4. Bill Self might not want to play Wichita State, but that does not mean he does not appreciate what they are doing. When asked about the Shockers, Self reiterated his stance that he would continue to schedule games to help his program not others. This certainly won’t endear him to Wichita State fans, but Self did come out in support of the Shockers as a #1 seed in the NCAA Tournament if they are undefeated when Selection Sunday rolls around. Honestly, we don’t understand how anybody could believe that the Selection Committee would pass on an undefeated team much less one that made it to the Final Four last year (yes, we know the last part shouldn’t matter).
  5. By now you should know that we basically link Luke Winn’s Power Rankings almost every week. It’s not that Luke pays us (that would be a nice gift though), but it is because it is one of the few columns that we learn something new from every week. This week the two things that jump out at us are the block matrix that Luke created and how Xavier Thames‘ usage and production has decreased recently. The part of the block matrix that jumped out at us is how underrated Chris Obekpa is as a defender. He won’t generate the headlines that Joel Embiid does mainly because of Obekpa’s limited offensive repertoire, but these numbers suggest that he might be able to find his way onto a NBA roster some day. As for Thames, being on the East Coast we do not get to see as much of him as we would like, but the graph showing his drop in usage and production is instructive if you are trying to figure out what is wrong with San Diego State.
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Big 12 M5: 02.27.14 Edition

Posted by Brian Goodman on February 27th, 2014

morning5_big12

  1. Lon Kruger’s Oklahoma team is soundly in the field of 68. In some years, that’s considered enough, but with three games still to play, the Sooners have room to improve their seeding. Oklahoma should be able to fatten up. To wrap up the season, Oklahoma hosts Texas and West Virginia before heading to Fort Worth to play TCU. In other words, Monday’s game at Kansas was the final serious road test for the Sooners before the Big 12 Tournament tips off in two weeks.
  2. CBSSports.com‘s Matt Norlander crunched some numbers to illustrate the amazing continuity and eye-popping stats that Bill Self and Kansas have been able to compile over the Jayhawks’ reign of Big 12 dominance. Perhaps the most amazing factoid that Norlander pulled out is that eight Big East coaches have won their league over the last ten years while only Kansas has held court in the Big 12. Inevitably, someone will pick against the Jayhawks next season, but don’t look at us.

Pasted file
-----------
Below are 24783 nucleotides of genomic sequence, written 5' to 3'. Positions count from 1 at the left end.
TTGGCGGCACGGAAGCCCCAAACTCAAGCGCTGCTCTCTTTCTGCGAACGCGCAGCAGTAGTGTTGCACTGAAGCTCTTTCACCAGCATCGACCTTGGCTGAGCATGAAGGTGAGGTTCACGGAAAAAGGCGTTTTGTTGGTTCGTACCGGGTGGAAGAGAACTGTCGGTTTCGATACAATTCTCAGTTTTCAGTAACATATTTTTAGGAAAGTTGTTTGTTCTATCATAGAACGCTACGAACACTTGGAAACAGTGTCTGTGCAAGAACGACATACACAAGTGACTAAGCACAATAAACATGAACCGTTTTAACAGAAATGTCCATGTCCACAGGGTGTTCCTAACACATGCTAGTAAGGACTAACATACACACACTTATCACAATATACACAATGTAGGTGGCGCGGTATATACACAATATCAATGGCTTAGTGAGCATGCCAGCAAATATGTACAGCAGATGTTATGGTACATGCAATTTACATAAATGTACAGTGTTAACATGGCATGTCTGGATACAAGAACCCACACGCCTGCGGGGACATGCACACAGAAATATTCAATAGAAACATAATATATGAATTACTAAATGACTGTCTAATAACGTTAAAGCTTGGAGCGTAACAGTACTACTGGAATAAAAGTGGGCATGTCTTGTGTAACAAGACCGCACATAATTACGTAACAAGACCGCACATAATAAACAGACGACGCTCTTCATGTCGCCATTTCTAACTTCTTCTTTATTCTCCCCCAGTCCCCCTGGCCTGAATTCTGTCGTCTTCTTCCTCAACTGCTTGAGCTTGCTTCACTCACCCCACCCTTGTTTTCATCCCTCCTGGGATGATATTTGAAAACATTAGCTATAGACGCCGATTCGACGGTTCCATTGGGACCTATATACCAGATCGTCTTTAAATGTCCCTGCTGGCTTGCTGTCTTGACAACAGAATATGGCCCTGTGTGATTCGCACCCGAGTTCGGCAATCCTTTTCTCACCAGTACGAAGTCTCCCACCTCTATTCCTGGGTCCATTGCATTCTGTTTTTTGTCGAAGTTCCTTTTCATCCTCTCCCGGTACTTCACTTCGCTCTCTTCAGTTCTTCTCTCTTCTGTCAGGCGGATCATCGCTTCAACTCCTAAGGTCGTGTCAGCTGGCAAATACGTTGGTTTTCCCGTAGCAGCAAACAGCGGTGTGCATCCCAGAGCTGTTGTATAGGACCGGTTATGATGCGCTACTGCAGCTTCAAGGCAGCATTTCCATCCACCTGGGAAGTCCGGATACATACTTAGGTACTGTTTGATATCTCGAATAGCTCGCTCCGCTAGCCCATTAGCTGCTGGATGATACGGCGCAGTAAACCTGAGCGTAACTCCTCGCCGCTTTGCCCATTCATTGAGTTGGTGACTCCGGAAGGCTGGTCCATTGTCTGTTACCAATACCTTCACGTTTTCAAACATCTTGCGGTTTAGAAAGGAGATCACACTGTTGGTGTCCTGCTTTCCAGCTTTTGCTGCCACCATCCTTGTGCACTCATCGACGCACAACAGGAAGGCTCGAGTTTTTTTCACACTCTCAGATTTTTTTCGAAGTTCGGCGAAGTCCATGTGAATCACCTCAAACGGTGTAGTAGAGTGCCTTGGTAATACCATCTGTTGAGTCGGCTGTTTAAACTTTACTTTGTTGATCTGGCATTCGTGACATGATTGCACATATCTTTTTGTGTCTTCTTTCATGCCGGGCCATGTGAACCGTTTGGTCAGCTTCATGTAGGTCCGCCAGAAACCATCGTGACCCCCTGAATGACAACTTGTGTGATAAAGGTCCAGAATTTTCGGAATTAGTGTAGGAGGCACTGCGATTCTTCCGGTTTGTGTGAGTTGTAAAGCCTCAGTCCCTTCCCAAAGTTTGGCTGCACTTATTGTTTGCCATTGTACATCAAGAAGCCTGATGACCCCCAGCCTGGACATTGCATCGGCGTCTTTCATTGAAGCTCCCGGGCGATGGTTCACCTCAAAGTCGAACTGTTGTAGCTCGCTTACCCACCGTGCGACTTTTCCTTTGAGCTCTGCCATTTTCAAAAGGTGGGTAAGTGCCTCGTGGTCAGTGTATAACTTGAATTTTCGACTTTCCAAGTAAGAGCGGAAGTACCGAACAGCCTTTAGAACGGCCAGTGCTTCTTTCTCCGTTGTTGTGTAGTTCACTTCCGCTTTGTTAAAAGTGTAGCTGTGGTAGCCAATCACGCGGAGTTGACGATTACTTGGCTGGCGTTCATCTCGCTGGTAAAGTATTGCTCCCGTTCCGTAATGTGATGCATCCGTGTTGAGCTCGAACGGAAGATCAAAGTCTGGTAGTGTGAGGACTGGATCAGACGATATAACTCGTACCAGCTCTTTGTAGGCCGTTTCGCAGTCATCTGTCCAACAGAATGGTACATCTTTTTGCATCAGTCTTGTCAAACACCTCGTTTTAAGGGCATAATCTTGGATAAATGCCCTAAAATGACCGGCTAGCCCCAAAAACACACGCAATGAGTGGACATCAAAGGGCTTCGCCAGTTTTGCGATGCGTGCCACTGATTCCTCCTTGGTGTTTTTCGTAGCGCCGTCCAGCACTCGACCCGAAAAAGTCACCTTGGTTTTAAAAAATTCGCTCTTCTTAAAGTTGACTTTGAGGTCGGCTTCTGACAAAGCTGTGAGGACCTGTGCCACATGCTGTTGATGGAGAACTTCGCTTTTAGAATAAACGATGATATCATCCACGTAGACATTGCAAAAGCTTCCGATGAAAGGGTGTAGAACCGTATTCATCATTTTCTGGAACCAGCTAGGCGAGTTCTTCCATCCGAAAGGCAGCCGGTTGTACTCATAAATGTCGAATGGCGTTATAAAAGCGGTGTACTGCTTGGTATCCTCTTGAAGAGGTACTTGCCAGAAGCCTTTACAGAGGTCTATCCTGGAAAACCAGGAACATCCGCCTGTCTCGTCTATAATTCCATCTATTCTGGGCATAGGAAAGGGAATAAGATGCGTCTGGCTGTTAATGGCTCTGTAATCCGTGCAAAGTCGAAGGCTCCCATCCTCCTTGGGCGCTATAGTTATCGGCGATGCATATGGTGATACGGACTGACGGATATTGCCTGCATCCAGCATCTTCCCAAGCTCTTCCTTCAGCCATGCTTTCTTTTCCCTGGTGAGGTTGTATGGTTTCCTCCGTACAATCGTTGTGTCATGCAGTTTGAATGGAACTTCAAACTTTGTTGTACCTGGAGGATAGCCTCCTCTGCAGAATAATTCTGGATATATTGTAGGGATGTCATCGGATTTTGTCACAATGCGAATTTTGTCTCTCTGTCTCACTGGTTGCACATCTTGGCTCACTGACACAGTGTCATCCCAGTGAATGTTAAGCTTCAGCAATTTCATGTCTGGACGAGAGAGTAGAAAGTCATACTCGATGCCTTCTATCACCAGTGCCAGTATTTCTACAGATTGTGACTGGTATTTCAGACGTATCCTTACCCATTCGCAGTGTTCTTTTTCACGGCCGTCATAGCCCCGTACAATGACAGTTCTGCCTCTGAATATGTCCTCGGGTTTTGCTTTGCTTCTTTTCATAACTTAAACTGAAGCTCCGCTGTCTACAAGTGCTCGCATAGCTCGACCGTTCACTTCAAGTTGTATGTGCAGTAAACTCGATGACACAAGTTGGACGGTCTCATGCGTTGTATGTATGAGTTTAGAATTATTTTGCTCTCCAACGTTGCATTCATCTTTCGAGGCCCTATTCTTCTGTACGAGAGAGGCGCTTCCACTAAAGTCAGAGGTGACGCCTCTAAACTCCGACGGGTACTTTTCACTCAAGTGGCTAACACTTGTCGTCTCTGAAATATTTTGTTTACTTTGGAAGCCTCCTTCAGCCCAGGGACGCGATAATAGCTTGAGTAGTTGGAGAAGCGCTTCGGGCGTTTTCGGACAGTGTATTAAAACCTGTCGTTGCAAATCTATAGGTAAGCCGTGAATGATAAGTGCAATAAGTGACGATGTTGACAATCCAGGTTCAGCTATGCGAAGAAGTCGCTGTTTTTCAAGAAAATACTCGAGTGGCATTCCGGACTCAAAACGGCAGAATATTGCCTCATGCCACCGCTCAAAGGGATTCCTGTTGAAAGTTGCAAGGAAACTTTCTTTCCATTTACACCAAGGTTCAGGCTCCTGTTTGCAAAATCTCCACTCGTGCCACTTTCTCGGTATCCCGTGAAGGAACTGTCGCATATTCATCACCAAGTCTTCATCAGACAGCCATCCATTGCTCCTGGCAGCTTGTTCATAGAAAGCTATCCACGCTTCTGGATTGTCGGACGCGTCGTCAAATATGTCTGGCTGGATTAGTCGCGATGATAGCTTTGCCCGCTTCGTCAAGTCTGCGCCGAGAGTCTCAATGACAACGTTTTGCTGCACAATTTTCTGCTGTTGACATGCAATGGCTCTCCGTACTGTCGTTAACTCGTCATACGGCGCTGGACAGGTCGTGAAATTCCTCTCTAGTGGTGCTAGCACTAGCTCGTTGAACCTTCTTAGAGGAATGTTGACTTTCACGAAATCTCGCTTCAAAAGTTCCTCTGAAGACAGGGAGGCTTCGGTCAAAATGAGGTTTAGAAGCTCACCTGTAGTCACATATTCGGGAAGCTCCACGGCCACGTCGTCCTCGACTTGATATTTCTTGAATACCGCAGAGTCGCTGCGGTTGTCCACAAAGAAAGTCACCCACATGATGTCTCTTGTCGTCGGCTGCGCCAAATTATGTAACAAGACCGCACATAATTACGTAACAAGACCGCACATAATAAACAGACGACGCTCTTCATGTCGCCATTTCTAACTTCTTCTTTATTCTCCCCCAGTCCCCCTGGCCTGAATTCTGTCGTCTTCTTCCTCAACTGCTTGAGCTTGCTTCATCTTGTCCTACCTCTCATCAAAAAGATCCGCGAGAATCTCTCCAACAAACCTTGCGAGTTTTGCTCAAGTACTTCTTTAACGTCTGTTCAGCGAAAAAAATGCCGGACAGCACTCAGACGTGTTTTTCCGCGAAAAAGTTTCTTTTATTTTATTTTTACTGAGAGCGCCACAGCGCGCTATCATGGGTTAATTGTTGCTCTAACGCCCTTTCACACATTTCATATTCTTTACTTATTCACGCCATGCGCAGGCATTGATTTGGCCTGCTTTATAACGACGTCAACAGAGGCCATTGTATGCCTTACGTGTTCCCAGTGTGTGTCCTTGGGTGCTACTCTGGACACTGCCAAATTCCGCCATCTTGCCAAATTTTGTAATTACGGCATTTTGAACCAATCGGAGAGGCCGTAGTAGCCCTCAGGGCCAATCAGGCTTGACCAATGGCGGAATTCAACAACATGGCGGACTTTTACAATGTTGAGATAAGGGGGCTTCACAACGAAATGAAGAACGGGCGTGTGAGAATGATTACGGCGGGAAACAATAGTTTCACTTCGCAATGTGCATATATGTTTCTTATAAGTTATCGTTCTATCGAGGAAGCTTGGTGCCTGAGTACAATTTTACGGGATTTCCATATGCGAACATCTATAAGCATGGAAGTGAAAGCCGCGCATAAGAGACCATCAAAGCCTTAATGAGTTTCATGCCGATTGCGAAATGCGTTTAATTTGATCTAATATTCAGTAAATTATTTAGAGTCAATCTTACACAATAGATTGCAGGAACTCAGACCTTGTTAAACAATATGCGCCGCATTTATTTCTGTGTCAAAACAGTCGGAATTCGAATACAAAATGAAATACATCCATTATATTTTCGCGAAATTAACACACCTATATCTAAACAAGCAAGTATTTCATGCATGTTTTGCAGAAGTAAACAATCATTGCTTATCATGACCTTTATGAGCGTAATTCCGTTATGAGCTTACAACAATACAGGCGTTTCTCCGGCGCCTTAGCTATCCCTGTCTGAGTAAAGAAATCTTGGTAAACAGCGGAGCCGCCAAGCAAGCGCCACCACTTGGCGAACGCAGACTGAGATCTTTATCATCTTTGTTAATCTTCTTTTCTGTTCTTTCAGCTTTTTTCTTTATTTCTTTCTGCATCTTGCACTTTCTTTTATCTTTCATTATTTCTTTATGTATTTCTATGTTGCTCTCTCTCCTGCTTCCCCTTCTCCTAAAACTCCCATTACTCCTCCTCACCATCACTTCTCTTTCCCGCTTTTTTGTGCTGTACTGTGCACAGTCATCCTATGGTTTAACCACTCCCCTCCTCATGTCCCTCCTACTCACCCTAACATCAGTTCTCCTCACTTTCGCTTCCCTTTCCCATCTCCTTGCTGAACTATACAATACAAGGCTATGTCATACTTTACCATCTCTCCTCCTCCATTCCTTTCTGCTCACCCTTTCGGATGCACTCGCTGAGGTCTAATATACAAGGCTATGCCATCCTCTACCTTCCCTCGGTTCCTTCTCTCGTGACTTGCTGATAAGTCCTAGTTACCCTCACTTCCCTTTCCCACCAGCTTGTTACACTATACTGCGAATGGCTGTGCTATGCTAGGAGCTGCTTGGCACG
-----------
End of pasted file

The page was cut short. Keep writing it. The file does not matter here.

3. Back on Big 12 Media Day in October, the league’s coaches named Iowa State forward Melvin Ejim to the preseason all-Big 12 First Team. Ejim was coming off a solid year, but since he was only named an honorable mention at the end of the 2012-13 season, it looked curious. Fast forward a few months, though, and not only can one make the argument that he belongs on the All-Big 12 First Team, but his conference player of the year case is strong as well – or so says Fred Hoiberg. Hoiberg is understandably biased, but Ejim’s numbers (18.9 points and 8.4 rebounds per game) on a very good Iowa State team speak for themselves.
  4. Speaking of Iowa State, the Cyclones soundly beat the Mountaineers 83-66 in front of a packed house at Hilton Coliseum. Georges Niang led all scorers with 24 points while Monte Morris dished out 12 assists without committing a single turnover. West Virginia was done in by poor ball-handling and a lack of tenacity on the glass. The Mountaineers have made a decent run in league play to make up for their lackluster showing in non-con play, but it’s looking more and more like they’ll have to do some damage in Kansas City to feel good about their chances for a tournament bid.
  5. In other Big 12 action, Baylor made things interesting on the road at Texas, but ultimately fell to the Longhorns, 74-69 to end the Bears’ four-game winning streak. Aided by five three-pointers from Javan Felix, Texas led by 15 at the end of the first half. The Bears had a chance to surge ahead in the last two minutes, but couldn’t hit shots down the stretch. In the final minute, a driving lay-up from Kenny Chery was rejected by Texas center Cameron Ridley and the Longhorns finished Baylor off from there. Projections on Baylor’s postseason future are mixed, as they currently sport a 6-9 record in league play with three games left. At this point, the Bears probably need to go 2-1 to finish off the regular season. Any less and they’ll likely need to win a game or two in the conference tournament.
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Bill Self’s 10th Consecutive Big 12 Title as Predictable as It Is Impressive

Posted by Kory Carpenter (@Kory_Carpenter) on February 25th, 2014